Awhile ago I recall seeing a reference to an abandoned trail in the Rocky Branch area. This trail was named the Stairs Brook Trail (not to be confused with the present-day Stairs Col Trail). For whatever reason, trying to find evidence of abandoned trails is something I enjoy doing. This is in spite of the fact that often times I have little success in finding anything that is truly definitive!
On 14-July-2011, I set off on an attempt to find evidence of the Stairs Brook Trail which had been abandoned in 1947 according to the 1948 edition of the White Mountain Guide (WMG). To assure that I got some reward for doing this trek, this adventure was designed as a loop hike to include Stairs Mountain. This would at least provide me with some views in case the "trail-finding" portion of my expedition was a complete failure!
Shown below is my route, which was about 12 miles round-trip.
And, shown below are a couple of typical scenes from the first part of my journey along the Rocky Branch Trail. The water level in the river was low which made for very easy water crossings. Since the trail mostly follows an old railroad grade, it is straight and nearly level which enables you to cover a lot of distance in a short period of time.
Okay, the easy part of my hike was over when I arrived at the spot where I would begin my "trail-finding" mission. The map included in the old WMG (as well as a topo map from 1950) shows the Stairs Brook Trail leaving the Rocky Branch Trail at a point just a bit north of Stairs Brook. However, that is about the only thing those two maps have in common. The WMG map shows the trail continuing westward on the NORTH side of the brook all the way to the Davis Path. Whereas the 1950 topo map shows the trail crossing the brook early on, and then continuing westward on the SOUTH side of the brook (completely opposite of what is shown on the WMG map).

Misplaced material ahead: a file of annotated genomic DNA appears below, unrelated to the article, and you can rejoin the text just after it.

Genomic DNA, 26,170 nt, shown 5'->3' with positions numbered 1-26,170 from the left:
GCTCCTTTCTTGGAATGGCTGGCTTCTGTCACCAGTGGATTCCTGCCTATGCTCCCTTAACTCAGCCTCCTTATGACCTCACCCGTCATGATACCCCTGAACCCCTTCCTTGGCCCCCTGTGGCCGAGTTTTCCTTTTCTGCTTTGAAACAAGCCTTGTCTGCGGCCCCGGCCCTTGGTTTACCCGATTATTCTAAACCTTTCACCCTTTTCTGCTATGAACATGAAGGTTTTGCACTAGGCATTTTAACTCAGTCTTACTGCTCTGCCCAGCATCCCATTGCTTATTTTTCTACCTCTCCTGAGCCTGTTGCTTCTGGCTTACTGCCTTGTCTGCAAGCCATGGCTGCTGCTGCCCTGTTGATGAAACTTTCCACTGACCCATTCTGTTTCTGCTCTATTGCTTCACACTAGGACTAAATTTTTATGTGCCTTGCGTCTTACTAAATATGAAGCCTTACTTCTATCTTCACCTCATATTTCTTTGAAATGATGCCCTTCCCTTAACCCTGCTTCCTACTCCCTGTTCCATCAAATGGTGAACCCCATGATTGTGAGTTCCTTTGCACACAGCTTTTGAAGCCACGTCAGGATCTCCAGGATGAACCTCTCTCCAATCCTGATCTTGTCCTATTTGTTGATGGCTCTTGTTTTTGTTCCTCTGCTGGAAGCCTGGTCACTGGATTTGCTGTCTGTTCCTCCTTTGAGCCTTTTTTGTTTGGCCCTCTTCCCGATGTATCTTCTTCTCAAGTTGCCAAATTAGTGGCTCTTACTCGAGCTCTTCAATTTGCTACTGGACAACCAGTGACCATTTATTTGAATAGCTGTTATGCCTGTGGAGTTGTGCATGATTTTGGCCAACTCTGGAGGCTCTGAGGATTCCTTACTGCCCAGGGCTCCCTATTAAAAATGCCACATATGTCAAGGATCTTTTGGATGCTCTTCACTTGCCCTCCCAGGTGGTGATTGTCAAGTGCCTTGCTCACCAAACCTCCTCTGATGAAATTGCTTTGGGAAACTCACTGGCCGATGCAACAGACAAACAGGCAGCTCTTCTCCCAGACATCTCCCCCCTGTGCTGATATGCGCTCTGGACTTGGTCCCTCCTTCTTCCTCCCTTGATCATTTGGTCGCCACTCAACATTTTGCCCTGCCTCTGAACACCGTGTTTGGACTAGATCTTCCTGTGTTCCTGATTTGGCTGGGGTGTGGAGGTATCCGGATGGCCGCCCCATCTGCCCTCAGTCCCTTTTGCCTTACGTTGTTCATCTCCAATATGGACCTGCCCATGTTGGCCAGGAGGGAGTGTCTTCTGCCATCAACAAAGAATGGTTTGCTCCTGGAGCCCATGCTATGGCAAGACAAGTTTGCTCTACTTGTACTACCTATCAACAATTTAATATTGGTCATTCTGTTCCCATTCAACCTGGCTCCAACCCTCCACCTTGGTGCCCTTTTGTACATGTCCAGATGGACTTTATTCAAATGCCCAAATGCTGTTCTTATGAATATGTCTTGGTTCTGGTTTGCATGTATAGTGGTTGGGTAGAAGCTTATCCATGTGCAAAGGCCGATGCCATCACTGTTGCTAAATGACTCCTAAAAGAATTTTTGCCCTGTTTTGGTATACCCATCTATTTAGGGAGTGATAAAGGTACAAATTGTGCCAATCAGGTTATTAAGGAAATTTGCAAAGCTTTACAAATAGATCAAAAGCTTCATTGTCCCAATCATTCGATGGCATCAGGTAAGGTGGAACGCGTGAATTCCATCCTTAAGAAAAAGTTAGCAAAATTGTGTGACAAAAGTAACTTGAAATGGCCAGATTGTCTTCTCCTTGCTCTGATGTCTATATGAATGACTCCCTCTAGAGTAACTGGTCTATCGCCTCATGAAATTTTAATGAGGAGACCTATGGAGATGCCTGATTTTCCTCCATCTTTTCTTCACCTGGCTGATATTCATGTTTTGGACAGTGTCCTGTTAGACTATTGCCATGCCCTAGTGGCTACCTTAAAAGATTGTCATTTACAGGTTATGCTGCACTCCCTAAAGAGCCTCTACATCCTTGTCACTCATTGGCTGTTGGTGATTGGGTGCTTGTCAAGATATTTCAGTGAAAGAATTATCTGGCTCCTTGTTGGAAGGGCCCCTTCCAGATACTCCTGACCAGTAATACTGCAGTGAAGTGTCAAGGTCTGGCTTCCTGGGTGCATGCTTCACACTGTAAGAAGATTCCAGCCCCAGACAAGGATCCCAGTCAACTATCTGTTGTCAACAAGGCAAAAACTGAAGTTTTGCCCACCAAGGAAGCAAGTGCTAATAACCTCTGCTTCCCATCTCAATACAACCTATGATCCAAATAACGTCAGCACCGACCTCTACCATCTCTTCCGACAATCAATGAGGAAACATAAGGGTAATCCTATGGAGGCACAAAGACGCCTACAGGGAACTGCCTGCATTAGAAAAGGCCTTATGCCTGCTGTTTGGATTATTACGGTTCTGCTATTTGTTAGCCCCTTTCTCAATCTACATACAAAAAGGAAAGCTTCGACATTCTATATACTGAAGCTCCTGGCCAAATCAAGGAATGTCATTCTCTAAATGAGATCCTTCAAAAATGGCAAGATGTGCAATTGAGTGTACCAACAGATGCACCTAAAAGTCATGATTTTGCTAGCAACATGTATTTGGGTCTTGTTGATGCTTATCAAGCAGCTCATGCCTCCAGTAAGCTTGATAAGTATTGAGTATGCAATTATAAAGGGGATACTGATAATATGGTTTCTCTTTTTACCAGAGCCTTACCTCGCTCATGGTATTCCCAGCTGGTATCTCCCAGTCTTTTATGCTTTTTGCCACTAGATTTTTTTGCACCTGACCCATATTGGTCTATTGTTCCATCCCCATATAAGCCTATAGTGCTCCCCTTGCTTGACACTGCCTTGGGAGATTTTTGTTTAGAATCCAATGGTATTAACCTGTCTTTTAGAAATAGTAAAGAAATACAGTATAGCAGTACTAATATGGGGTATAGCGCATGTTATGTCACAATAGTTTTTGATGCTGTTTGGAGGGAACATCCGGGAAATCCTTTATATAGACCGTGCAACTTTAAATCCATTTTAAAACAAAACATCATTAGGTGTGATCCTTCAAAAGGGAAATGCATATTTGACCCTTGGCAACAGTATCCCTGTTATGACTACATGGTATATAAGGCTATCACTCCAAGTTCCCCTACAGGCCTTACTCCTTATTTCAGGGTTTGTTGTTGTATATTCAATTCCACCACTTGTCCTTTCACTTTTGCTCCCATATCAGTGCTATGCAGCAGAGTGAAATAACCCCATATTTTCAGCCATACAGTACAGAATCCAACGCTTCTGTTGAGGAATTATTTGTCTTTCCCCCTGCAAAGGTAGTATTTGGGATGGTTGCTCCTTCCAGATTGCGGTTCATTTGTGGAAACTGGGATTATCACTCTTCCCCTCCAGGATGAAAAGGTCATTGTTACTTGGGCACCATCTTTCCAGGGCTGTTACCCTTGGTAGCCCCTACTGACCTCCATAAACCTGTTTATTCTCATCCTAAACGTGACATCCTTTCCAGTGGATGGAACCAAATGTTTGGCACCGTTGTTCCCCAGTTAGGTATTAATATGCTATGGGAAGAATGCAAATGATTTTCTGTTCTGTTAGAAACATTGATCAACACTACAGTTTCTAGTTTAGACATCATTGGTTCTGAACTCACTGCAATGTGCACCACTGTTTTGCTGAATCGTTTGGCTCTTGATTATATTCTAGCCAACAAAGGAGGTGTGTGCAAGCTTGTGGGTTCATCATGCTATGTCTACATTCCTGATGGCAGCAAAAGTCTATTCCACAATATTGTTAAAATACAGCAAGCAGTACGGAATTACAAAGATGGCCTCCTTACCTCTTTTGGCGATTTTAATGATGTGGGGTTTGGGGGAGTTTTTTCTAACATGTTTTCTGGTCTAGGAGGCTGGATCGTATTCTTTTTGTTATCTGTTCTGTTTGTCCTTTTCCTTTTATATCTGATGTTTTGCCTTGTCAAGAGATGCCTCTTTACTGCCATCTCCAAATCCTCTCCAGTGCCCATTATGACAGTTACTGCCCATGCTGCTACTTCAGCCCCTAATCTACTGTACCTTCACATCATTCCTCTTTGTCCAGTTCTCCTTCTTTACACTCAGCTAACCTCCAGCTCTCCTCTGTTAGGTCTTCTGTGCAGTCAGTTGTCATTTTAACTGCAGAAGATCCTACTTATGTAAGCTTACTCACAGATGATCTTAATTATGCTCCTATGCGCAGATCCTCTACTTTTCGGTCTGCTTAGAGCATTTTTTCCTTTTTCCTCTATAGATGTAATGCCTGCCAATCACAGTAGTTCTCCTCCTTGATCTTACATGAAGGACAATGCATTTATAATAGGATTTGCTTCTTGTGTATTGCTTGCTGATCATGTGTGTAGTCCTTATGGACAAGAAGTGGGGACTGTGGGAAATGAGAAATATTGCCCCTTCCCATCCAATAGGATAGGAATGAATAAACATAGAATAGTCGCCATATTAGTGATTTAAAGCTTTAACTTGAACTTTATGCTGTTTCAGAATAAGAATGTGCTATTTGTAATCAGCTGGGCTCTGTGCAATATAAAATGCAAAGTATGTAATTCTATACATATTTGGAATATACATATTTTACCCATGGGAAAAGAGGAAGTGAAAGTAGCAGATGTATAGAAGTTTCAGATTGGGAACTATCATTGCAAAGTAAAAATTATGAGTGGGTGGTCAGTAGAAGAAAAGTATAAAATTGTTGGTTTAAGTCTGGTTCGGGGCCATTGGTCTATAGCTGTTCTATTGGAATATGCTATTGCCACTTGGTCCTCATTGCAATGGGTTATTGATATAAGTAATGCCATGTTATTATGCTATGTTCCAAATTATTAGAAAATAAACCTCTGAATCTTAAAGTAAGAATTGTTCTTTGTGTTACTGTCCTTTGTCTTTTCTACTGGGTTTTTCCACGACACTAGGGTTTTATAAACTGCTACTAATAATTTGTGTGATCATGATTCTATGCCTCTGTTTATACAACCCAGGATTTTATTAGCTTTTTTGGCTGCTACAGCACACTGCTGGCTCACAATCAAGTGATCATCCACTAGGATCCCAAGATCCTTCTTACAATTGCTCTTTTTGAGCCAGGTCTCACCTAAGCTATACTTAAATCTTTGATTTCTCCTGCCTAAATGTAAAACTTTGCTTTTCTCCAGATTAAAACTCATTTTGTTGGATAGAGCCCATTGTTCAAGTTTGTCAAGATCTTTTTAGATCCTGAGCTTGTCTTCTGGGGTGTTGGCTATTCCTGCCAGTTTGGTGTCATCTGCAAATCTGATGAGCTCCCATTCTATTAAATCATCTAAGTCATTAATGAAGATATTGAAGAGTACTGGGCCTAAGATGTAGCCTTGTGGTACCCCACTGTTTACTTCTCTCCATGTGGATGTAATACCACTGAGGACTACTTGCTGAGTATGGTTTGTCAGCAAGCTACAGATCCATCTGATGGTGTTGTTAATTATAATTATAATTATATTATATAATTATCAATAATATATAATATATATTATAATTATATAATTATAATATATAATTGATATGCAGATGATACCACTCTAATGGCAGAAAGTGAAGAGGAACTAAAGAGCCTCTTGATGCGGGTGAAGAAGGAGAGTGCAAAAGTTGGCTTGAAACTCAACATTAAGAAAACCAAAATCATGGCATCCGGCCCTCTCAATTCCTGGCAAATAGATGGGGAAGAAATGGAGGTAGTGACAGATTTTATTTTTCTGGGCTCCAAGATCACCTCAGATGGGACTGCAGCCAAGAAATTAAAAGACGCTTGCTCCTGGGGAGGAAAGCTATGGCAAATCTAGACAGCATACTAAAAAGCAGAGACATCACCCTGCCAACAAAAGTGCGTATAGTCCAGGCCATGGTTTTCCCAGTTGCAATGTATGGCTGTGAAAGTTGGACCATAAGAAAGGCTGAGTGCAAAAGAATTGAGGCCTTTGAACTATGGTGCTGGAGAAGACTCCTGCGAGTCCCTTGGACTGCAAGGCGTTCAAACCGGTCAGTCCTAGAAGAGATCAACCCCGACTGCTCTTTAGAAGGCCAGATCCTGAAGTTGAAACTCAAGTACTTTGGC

Shown below is a side-by-side comparison of the two maps. The topo map is on top, and the WMG map is on the bottom. (Clicking on the image will make it slightly larger.)
The following is pure speculation on my part. I'm thinking that the topo map is possibly more accurate for a couple of reasons. First of all, the 1950 topo map correctly shows Stairs Brook making some twists and turns. Whereas, the WMG map depicts the brook as running in a straight line. This alone makes me doubt the accuracy of the WMG map. Also, the Stairs Brook Trail is listed as a WMNF trail. Since the trail was not maintained by the AMC (publisher of the WMG), it's possible that this was a "low use" trail, and therefore no one really took the time to do a field investigation of the trail's actual location. Perhaps it was assumed that since the trail started on the north side of the brook, it continued on that same side of the brook all the way to the Davis Path.
Not knowing for certain which side of the brook the old trail was actually located, I did some exploring along both sides. It was on the south side of the brook where I found the strongest evidence of a trail corridor. The photo shown below was taken from the south side of the brook. It shows a fern-laden corridor that is somewhat reminiscent of the old jeep road (a.k.a. Fire Warden Trail) leading to Mt. Hale. This similarity makes me wonder if perhaps the Stairs Brook Trail might have made use of a logging road, at least in part.